By Chloe Harrison
Community Support Officer, Wilder Horsham District
All photos are credited to Piers and were taken in his garden.
While the main focus of the Wilder Horsham District project is to work with community groups and landowners, you as individuals are just as key and valuable to helping to develop a Nature Recovery Network. We wanted to share with you a recent communication we had with Piers, a local Horsham resident, who got in touch asking for a few ideas on how to create a wildlife-friendly garden. The work Piers then went ahead and did, and the results he has achieved are so wonderful, that we hope it might inspire you too (it certainly inspired us!).
Pier's front garden in February 2021, before its transformation.
When Piers moved into his new home a few months ago in February 2021, he took this photo of his front garden. Just a few months later in July, and the space is looking rather different...
After the dip in the grass near the birch trees was filled in and leveled, wildflower seeds were sown and have blossomed into life, providing a great nectar source for pollinating insects (and a gorgeous display for us).
Three raised beds for fruit and vegetables have also been added, and with the help of friends, yet another new habitat – a pond! It has been dug to a maximum depth of 35cm, with two shelves at 12cm and 20cm to create a variety of habitats, plus a shallow section with pebble stones to allow bees and other insects the chance to use the pond to drink from.
The wildflowers and raised beds.
The pond and wonderful wildflowers.
To help provide a home for any invertebrates, spiders, and minibeasts passing through, or newts from the pond, Piers has also introduced stones and small logs for even more habitat variety.
And Piers not only transformed his front garden but the side garden too, planting more plants to provide a haven for insects.
The side garden - before...
And the new plants have been very gratefully received!
Following the Lawton Principles, a set of principles detailing how best to create a “coherent and resilient ecological network”, as a project we are trying to make areas for nature recovery ‘bigger, better, more and joined up’. As an individual, it can be easy to feel like you can’t make a difference, but as Piers proves, this couldn’t be further from the truth.
The spaces around our houses or in our gardens may seem small, but if they provide valuable habitat, they play a major role in helping to achieve the ‘more’ and ‘joined up’ areas for wildlife that are so vital for nature recovery. This is especially true when we live in urban or built-up areas, where corridors and safe spaces for wildlife are needed more than ever.
Piers’ garden is a perfect example of this in action. How wonderful it would be for even more gardens like this to pop up all over the district, connecting and linking and providing value for wildlife. It was a wonderful email to receive – if anyone else has or is planning on doing something similar, we would love to see your results too.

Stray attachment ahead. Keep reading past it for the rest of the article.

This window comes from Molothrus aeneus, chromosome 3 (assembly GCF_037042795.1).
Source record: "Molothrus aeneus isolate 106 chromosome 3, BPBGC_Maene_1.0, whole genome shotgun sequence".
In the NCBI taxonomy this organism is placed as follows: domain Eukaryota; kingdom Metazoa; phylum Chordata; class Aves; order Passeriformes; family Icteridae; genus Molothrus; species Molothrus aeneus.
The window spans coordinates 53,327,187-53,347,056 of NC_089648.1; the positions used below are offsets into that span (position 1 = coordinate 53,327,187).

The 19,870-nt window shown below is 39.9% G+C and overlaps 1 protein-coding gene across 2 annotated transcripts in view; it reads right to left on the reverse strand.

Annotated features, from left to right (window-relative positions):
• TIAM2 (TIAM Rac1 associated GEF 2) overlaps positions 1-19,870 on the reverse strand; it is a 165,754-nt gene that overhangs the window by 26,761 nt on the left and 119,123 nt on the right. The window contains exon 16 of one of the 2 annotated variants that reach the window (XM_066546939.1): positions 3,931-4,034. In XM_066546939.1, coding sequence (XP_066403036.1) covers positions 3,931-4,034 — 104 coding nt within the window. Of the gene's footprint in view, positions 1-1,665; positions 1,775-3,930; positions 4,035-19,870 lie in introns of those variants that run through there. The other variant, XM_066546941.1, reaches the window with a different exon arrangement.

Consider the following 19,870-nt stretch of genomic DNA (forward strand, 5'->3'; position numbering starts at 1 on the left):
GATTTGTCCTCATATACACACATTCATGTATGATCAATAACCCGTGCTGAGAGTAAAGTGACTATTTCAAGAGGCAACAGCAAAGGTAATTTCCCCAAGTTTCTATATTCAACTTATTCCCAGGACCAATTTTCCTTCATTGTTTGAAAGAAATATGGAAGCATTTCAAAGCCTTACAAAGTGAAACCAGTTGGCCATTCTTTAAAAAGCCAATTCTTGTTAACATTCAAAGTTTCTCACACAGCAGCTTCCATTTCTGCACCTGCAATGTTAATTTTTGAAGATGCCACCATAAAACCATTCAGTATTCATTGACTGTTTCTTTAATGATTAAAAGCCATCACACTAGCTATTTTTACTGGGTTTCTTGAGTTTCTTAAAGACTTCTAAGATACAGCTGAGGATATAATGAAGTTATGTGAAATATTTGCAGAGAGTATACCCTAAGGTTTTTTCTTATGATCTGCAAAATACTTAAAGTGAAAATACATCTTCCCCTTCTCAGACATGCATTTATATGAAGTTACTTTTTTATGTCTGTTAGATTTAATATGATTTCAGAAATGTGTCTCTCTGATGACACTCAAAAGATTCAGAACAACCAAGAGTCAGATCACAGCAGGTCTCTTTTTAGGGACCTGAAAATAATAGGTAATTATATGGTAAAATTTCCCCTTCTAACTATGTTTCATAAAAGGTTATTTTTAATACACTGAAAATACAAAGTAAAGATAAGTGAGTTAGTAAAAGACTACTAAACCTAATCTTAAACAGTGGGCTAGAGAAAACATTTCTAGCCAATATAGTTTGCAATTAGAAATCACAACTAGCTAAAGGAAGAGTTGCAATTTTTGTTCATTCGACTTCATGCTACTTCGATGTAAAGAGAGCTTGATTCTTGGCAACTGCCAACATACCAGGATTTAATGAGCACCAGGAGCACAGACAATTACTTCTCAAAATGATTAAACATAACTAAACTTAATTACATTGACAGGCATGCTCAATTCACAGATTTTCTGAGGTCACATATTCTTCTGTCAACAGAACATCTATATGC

Piers would also be delighted to be put in touch with anyone who is particularly interested in what he’s done in his garden to have a chat/trade tips. If you would like to be put in touch, please do contact us on [email protected].
If you are interested in creating a space for wildlife in your garden/outdoor space, here are a few of our top tips for some inspiration:
- Create a wildlife pond – arguably the single best thing you can do for wildlife in your garden.
- Create a wildflower meadow – insects, especially pollinators, are in decline and this can really help.
- Use native plants – generally native plants are better for wildlife. For example, planting some alder buckthorn is great for brimstone butterflies. Richard, our Wilder Horsham District Landowner Advisor, says “If you plant native shrubs as a hedge it can be great wildlife habitat and also provides a route for creatures to move without being seen. I’ve planted a hedge in my own garden which contains hawthorn, common dogwood, hazel, elder, dog rose, field maple, and spindle. It gets flowers in the spring and berries in the autumn and provides lots of cover for birds.”
- Don’t be too tidy – nature likes it when things are a bit messy! Leave some of your lawn unmown and leave some piles of rubble or wood around. Dead and decaying wood is particularly good for wildlife.
More blogs, step-by-step guides, video tutorials, and more information on wildlife-friendly gardening can be found at In your garden | Sussex Wildlife Trust.